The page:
Avery Labels = Magnetic Poetry Words

By: Diy maven Jan 04, 2007

Grab a sheet of Avery Labels, one of those thin magnetic calendars you received in the mail over the holidays--generally from a mortgage company or a realtor--and make your own magnetic words.

For my Curbly-themed terms, I used Avery return address labels, #5267. I formatted them using Times New Roman, size 19 font, and aligned the text both vertically and horizontally. Although the #5267's were the perfect height, any size would work. As would any font, of course.

I ripped the decal off the front of the calendar so its print wouldn’t show through. A few cuts to either end of the labels and I had custom words.

P.S. A label maker would work slick for this project too!




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This works great.  We made the margins as wide as possible, and put three spaces between each word.  Between the lines we changed the point size to 6.  When we cut our words up, they came out the same size as the official ones, and mixed in seamlessly.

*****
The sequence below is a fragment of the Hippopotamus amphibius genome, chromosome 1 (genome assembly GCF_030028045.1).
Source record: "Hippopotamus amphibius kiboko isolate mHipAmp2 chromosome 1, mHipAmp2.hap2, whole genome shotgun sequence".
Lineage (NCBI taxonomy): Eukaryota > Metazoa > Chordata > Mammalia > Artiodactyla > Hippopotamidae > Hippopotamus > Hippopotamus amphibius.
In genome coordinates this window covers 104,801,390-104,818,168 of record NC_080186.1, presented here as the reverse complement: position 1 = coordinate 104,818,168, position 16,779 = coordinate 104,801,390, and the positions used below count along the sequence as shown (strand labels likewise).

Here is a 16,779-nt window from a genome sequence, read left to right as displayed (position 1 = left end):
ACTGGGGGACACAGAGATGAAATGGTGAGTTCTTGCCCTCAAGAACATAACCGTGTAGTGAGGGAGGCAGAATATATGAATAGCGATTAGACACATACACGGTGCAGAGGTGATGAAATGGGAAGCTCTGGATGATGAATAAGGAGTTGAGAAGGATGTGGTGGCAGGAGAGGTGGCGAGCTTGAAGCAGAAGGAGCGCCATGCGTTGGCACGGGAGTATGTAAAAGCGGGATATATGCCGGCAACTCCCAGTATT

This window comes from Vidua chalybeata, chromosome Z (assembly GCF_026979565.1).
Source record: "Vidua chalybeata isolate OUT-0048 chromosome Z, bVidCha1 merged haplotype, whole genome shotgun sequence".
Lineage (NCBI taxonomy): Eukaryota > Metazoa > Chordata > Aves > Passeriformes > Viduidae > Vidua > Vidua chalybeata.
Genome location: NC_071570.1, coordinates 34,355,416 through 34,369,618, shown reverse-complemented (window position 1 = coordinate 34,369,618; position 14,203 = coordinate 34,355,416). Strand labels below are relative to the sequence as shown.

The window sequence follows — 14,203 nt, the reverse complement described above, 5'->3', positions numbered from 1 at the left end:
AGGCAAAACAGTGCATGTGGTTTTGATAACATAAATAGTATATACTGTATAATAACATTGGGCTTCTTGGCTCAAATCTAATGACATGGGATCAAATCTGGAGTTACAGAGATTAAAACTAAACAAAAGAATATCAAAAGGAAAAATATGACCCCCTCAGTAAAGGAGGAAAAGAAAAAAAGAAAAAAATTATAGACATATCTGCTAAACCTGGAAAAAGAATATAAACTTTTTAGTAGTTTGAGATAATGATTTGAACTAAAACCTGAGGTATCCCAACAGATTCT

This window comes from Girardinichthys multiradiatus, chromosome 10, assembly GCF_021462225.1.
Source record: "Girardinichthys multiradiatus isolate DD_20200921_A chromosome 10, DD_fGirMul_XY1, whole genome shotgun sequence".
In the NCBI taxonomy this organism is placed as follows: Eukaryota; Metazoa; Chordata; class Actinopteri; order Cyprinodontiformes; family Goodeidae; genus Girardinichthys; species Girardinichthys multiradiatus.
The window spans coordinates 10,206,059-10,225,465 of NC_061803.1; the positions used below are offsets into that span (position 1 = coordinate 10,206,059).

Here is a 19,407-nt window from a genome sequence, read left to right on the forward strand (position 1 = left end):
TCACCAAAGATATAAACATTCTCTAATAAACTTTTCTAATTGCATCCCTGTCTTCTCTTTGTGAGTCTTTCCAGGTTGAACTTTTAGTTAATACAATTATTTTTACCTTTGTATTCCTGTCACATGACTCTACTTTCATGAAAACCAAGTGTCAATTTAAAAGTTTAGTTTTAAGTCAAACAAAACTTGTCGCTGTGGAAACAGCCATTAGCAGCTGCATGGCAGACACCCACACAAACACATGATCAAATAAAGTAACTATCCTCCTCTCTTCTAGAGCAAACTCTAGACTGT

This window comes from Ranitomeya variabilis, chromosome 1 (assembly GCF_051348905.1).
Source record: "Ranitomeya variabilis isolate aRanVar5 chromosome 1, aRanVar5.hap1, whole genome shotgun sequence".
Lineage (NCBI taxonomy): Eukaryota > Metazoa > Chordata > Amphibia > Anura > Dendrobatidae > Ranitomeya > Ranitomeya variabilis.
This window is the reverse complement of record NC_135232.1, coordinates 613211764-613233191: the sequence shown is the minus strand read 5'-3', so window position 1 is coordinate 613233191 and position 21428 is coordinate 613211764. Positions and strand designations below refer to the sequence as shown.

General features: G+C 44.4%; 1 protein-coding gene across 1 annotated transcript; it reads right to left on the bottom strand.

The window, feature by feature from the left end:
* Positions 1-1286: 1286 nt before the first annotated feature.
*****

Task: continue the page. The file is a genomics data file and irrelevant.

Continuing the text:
What the hell is wrong with you fools?! I'm trying to add a link to a list of the 300 most common words in the English language -- a most useful tool for someone trying to make a set of magnetic words -- and your comment system is so uncooperative and frustrating that it makes me want to put my foot through the monitor! I'm using big chunks of my time being helpful, and this place is screwing with me! Fine!

Kewl...I have a Dymo label maker that prints black on white to make the words, and lots of junk magnets I've stashed because I figured one day I'd find something clever to do with them.  Thanks...something clever found!

The "ransom note" look is kewl, too, beccajo, but it might attract untoward attention if you plan to use your words at work.  ;o)

"magpo"  just has to suck it up,  unless someone tries to sell their creation.
One can also buy sheets of thin magnets with paper pre-glued to one side.  They come in standard paper sizes (e.g. 8.5 x 11) and are designed to go through your inkjet printer.

ooh! watch it! i used to work for magpo and they're quite touchy (as you can imagine) about copyright issues........

i would suggest cutting your words out of magazines and newspapers, like david bowie used to do. it makes your set totally unique, copyright friendly, and 100% recyled!

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